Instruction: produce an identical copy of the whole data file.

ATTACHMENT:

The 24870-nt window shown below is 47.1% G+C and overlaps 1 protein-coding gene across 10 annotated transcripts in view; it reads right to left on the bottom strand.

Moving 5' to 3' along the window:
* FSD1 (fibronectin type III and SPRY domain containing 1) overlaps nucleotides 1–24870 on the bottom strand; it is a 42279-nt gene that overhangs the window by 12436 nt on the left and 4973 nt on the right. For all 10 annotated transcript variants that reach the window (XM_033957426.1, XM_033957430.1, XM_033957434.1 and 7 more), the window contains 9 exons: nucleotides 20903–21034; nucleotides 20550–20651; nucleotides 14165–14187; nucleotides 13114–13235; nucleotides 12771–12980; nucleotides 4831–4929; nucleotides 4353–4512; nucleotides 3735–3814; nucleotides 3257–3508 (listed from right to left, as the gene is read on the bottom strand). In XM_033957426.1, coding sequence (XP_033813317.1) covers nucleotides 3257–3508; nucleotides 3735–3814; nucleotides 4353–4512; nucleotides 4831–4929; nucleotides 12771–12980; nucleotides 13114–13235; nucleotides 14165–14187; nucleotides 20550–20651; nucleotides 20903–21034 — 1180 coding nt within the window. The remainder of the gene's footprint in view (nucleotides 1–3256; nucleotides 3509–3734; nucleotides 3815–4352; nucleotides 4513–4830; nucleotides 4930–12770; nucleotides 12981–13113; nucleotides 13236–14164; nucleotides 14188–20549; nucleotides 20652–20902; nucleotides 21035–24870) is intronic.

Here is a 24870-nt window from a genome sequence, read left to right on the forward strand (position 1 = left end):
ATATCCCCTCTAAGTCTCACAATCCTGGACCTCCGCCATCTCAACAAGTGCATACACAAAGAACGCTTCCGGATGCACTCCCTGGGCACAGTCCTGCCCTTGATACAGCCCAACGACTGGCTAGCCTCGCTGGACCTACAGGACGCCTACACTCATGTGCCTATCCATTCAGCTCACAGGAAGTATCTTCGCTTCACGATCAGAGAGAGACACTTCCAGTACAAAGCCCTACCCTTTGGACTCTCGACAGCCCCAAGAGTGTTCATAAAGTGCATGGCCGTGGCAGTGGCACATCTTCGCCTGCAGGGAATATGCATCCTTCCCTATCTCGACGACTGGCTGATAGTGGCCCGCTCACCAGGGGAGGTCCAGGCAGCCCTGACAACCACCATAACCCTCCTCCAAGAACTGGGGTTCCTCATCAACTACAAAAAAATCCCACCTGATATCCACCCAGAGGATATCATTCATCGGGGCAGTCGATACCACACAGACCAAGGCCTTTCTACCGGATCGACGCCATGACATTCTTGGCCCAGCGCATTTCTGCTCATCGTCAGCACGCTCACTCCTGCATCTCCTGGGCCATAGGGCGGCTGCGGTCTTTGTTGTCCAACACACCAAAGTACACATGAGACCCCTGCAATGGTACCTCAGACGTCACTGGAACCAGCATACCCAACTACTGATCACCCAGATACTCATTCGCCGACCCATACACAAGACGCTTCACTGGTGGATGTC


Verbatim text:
The 24870-nt window shown below is 47.1% G+C and overlaps 1 protein-coding gene across 10 annotated transcripts in view; it reads right to left on the bottom strand.

Moving 5' to 3' along the window:
* FSD1 (fibronectin type III and SPRY domain containing 1) overlaps nucleotides 1–24870 on the bottom strand; it is a 42279-nt gene that overhangs the window by 12436 nt on the left and 4973 nt on the right. For all 10 annotated transcript variants that reach the window (XM_033957426.1, XM_033957430.1, XM_033957434.1 and 7 more), the window contains 9 exons: nucleotides 20903–21034; nucleotides 20550–20651; nucleotides 14165–14187; nucleotides 13114–13235; nucleotides 12771–12980; nucleotides 4831–4929; nucleotides 4353–4512; nucleotides 3735–3814; nucleotides 3257–3508 (listed from right to left, as the gene is read on the bottom strand). In XM_033957426.1, coding sequence (XP_033813317.1) covers nucleotides 3257–3508; nucleotides 3735–3814; nucleotides 4353–4512; nucleotides 4831–4929; nucleotides 12771–12980; nucleotides 13114–13235; nucleotides 14165–14187; nucleotides 20550–20651; nucleotides 20903–21034 — 1180 coding nt within the window. The remainder of the gene's footprint in view (nucleotides 1–3256; nucleotides 3509–3734; nucleotides 3815–4352; nucleotides 4513–4830; nucleotides 4930–12770; nucleotides 12981–13113; nucleotides 13236–14164; nucleotides 14188–20549; nucleotides 20652–20902; nucleotides 21035–24870) is intronic.

Here is a 24870-nt window from a genome sequence, read left to right on the forward strand (position 1 = left end):
ATATCCCCTCTAAGTCTCACAATCCTGGACCTCCGCCATCTCAACAAGTGCATACACAAAGAACGCTTCCGGATGCACTCCCTGGGCACAGTCCTGCCCTTGATACAGCCCAACGACTGGCTAGCCTCGCTGGACCTACAGGACGCCTACACTCATGTGCCTATCCATTCAGCTCACAGGAAGTATCTTCGCTTCACGATCAGAGAGAGACACTTCCAGTACAAAGCCCTACCCTTTGGACTCTCGACAGCCCCAAGAGTGTTCATAAAGTGCATGGCCGTGGCAGTGGCACATCTTCGCCTGCAGGGAATATGCATCCTTCCCTATCTCGACGACTGGCTGATAGTGGCCCGCTCACCAGGGGAGGTCCAGGCAGCCCTGACAACCACCATAACCCTCCTCCAAGAACTGGGGTTCCTCATCAACTACAAAAAAATCCCACCTGATATCCACCCAGAGGATATCATTCATCGGGGCAGTCGATACCACACAGACCAAGGCCTTTCTACCGGATCGACGCCATGACATTCTTGGCCCAGCGCATTTCTGCTCATCGTCAGCACGCTCACTCCTGCATCTCCTGGGCCATAGGGCGGCTGCGGTCTTTGTTGTCCAACACACCAAAGTACACATGAGACCCCTGCAATGGTACCTCAGACGTCACTGGAACCAGCATACCCAACTACTGATCACCCAGATACTCATTCGCCGACCCATACACAAGACGCTTCACTGGTGGATGTC